In the interview you will learn, among other things:
How childhood sexual abuse destroys the victim’s adult life.
In what environment did Iris grow up and how did she break out of it.
If a relative who abused several children in the family was punished.
Why Iris decided to turn her confession into a stand-up.
What has ever helped her the most, and what, on the contrary, dragged her down.
And when one “savior” turned into another predator.
The trauma of sexual abuse permeates everything, especially when it happened in the family. It destroys lives. It destroys self-esteem. The injured person is hurt by more and more situations and more and more statements that act as a trigger. When the victim is a child, the trauma does not go away with the end of childhood. It can be a lifelong pain.
Someone is beating her with another pain. Or they drink too much. Or he gets drunk in the haze of a drug rush. It overwhelms with instant pleasure experiences. It turns into workaholism. Setting boundaries is a problem.
Someone can’t stand the pain in the end, it reaches a point where they fall into absolute hopelessness…
But fortunately, many victims choose to live. And he tries to heal his injuries. It may take years, decades, but thanks to therapy, they can live a varyingly good or happy life (on the whole scale of what we can imagine under a good and happy life).
Despite how many children and adolescents have been injured in this way or have been injured for a long time by people who were responsible for them – teachers or educators or leaders at camps, but especially people who are relatives, loved ones and those closest to them (and even with tacit consent or just averting their eyes other loved ones), it is still difficult for part of society to understand how deep the consequences of such abuse are.
This wound did not have to bleed. It’s internal bleeding. On the soul.
There are victims who remain silent all their lives. Others are mentioned in whispers in front of someone close to them, sometimes in hints and in public. And someone decides to name everything out loud.
Stand-up Your Pain
And that’s exactly what actress Iris Kristeková did. On the theater stage. In close cooperation with the director Miřenka Čechová, they transformed the darkly grotesque story of her small-town “white-trash” family and the painful story of sexual abuse into a cruel but entertaining stand-up Iris.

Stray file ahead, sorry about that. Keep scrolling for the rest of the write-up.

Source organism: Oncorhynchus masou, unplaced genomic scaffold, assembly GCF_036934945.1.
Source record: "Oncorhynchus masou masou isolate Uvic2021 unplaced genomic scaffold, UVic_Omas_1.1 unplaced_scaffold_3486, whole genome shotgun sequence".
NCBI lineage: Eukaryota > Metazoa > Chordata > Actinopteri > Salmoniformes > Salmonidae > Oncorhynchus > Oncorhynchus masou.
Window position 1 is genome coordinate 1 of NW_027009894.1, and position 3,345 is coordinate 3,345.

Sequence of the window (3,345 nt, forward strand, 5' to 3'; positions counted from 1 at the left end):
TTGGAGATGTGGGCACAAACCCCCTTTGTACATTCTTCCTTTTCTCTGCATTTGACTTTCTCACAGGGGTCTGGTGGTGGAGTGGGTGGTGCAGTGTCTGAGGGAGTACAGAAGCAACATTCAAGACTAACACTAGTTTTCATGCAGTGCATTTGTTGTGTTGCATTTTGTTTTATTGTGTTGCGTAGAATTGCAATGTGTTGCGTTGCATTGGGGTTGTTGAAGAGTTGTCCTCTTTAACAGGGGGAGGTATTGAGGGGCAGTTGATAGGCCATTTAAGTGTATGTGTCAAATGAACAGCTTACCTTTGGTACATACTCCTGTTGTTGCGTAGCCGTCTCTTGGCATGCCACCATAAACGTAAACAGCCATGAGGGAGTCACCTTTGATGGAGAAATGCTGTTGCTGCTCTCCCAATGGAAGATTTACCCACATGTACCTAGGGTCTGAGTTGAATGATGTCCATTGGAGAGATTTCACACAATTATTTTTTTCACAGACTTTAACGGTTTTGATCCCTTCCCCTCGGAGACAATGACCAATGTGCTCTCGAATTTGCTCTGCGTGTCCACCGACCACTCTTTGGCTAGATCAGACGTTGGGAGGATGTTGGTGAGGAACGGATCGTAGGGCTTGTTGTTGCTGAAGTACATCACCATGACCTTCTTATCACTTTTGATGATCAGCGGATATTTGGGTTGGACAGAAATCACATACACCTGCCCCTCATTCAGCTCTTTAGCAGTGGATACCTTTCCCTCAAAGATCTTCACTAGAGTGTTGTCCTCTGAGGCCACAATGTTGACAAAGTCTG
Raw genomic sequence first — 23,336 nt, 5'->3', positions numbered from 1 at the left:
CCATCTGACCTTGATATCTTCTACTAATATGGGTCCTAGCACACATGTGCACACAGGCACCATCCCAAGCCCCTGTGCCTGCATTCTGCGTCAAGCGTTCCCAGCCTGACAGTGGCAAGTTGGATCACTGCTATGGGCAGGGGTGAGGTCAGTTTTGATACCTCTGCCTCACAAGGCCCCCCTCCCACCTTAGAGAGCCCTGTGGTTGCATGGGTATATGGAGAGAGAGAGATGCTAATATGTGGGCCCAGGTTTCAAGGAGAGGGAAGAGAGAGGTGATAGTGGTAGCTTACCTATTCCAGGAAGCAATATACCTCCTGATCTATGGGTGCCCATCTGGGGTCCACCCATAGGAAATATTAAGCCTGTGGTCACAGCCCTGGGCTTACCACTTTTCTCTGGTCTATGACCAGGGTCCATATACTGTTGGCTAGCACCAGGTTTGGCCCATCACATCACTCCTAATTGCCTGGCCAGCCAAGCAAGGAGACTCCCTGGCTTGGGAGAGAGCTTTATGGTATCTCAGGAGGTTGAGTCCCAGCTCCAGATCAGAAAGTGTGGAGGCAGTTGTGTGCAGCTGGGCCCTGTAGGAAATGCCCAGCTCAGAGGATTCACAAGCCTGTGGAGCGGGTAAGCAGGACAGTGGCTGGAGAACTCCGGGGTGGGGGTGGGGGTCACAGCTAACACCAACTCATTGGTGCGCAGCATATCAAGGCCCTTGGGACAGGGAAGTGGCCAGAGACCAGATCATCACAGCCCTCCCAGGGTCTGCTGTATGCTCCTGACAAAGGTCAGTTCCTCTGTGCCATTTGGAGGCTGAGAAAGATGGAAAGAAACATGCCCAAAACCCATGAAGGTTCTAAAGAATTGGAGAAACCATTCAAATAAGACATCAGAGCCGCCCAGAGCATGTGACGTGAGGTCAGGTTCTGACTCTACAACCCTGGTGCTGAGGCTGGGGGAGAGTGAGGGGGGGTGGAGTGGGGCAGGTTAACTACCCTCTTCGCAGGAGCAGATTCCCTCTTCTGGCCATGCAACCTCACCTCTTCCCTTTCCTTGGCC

The viewer gradually becomes convinced that this is really a very personal story, that the actress is not just its interpreter. But he tries to comfort himself that something is definitely exaggerated…
“But not at all. It’s all true,” says Iris Kristeková and breaks into a contagious laugh, behind which you can still feel great pain. Now she has decided to share her story with readers.
“As much as I wanted to die, I want to live now!” So reads one of the last lines of her performance. Iris believes (and everyone who loves her hopes so) that the worst is out of the way. He heals, he heals. And he perceives stand-up as a borderline experience, a springboard to take a breath.
But the chandelier was retractable
Iris has had darker and lighter periods. “What’s it like to live with it? You don’t value yourself. You are not capable of establishing a normal relationship. You have no anchor. You live with a strong feeling that you don’t belong in this life. You don’t understand him. You are struggling with emotions that attack you unannounced.
Something went horribly wrong in childhood. You long for a relationship, but you fall in love with unattainable ideas because you are inadequate. Or you’re trying to glue another sick person.”
The depression period was sometimes on the edge of survival. “I discovered that I couldn’t even take my own life, which involved some tragicomic embarrassments. Maybe the chandelier was retractable,” he laughs.
“For a while I wished something would fall on me or run over me.”
We sit in silence for a while. We are in the kitchen of her apartment, a cat occasionally rubs against our legs.
Iris narrates. He gestures animatedly. The trauma used to be strongly prescribed to her at work, at rehearsals in the theater, which are often very contact-oriented.
“I realize I’m intense. It wasn’t easy for me at times. I used to be relational, oversensitive. I threw the pain into the piss. It is a mask, but an inappropriate one, unusable in society as well as in the theater.
And we almost didn’t try one thing. One colleague who liked me made inappropriate suggestions. I told him to leave it alone, that I don’t think it’s funny. He still didn’t understand that I wasn’t kidding. He didn’t understand what triggered it in me.
Those people just have no idea what it can open up. I never wanted to hurt other people with my pain. They don’t mean it badly. Damn, you see, I’m defending everyone again. I’m always defending someone. Unfortunately, I still tend to excuse even those who have done far worse things.’
Iris does not wish to identify the person who not only hurt her so much in her childhood. In the interview, he uses strong vulgarity for him, in the text he remains “relative”.
“Part of the family members knew what was going on at home and they pretended not to see anything anyway. After a big argument, one of them said to me: But please, you wanted it before.” A relative sexually assaulted her
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